Original Research ARTICLE
Is an Ideal Sense of Humor Gendered? A Cross-National Study
- 1University of Pretoria, South Africa
- 2Texas A&M University College Station, United States
To explore lay conceptions of characteristics of an ideal sense of humor as embodied in a known individual, our study examined elicited written narratives by male and female participants from three different countries of origin: the United States, Iran, and Turkey. As reported in an earlier previous study with U.S.-based participants (Crawford and Gressley, 1991), our study also found that the embodiment of an ideal sense of humor was predominantly a male figure. This effect was more pronounced for male than for female participants but did not differ by country. Relative mention of specific humor characteristics differed by participant gender and by country of origin. Whereas all groups mentioned creativity most often as a component of an ideal sense of humor, this attribute was mentioned significantly more often by Americans than by the other two groups; hostility/sarcasm was also mentioned significantly more often by Americans than Turkish participants who mentioned it more often than Iranian participants. Caring was mentioned significantly more often by Americans and Iranians than by Turkish participants. These findings show a shared pattern of humor characteristics by gender but group differences in the relative prominence given to specific humor characteristics. Further work is needed to corroborate the group differences observed and to pinpoint their source.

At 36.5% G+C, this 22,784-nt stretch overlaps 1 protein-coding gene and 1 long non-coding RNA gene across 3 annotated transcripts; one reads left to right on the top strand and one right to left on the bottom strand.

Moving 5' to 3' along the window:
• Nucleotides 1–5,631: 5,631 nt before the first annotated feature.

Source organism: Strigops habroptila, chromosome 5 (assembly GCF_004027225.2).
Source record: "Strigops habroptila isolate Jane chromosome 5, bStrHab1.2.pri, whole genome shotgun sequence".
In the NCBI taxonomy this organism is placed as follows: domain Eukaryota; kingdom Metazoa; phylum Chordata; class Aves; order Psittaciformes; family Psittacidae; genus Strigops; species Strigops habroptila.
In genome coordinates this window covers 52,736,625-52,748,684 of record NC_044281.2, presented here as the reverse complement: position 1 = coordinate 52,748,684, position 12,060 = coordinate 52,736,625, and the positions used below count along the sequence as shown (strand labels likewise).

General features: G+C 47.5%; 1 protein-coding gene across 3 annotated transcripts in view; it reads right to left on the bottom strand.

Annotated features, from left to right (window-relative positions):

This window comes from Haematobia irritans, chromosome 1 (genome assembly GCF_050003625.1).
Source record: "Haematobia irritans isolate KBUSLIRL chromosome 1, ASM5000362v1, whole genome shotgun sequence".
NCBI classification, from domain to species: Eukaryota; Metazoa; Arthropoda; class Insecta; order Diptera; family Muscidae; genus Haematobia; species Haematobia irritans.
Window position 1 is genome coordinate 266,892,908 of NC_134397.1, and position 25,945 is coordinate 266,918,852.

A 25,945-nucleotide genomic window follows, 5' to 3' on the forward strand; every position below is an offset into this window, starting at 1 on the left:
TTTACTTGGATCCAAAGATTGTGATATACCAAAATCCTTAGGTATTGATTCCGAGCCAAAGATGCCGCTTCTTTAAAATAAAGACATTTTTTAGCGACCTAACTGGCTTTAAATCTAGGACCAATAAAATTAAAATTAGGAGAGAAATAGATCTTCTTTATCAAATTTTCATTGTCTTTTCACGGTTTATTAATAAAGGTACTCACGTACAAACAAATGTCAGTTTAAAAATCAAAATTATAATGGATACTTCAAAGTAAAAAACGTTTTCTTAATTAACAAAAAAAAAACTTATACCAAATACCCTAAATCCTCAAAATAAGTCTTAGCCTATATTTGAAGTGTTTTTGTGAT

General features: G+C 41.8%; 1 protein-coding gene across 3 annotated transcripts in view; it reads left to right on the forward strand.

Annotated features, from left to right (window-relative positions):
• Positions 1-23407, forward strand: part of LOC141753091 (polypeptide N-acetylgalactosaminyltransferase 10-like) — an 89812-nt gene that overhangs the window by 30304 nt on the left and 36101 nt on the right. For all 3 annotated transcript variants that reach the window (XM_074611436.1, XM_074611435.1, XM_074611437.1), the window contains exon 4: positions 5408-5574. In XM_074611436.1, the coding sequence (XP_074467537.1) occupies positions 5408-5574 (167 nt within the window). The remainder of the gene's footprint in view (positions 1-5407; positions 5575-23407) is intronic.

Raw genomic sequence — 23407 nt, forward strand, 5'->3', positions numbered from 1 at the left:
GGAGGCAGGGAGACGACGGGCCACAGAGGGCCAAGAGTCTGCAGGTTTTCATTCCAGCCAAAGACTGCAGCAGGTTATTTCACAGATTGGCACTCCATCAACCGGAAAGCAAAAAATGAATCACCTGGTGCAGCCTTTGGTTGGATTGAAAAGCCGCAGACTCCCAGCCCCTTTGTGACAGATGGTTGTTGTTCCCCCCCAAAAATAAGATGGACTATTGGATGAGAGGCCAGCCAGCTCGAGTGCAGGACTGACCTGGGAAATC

Keywords: Sense of humor, ideal humor, everyday humor, gender, culture
Received: 01 Oct 2017;
Accepted: 05 Feb 2018.
Edited by:Tracey Platt, University of Wolverhampton, United Kingdom
Reviewed by:Kuba Krys, Institute of Psychology (PAN), Poland
Jill A. Jacobson, Queen's University, Canada
Copyright: © 2018 Tosun, Faghihi and Vaid. This is an open-access article distributed under the terms of the Creative Commons Attribution License (CC BY). The use, distribution or reproduction in other forums is permitted, provided the original author(s) and the copyright owner are credited and that the original publication in this journal is cited, in accordance with accepted academic practice. No use, distribution or reproduction is permitted which does not comply with these terms.
* Correspondence: Prof. Jyotsna Vaid, Texas A&M University College Station, College Station, United States, firstname.lastname@example.org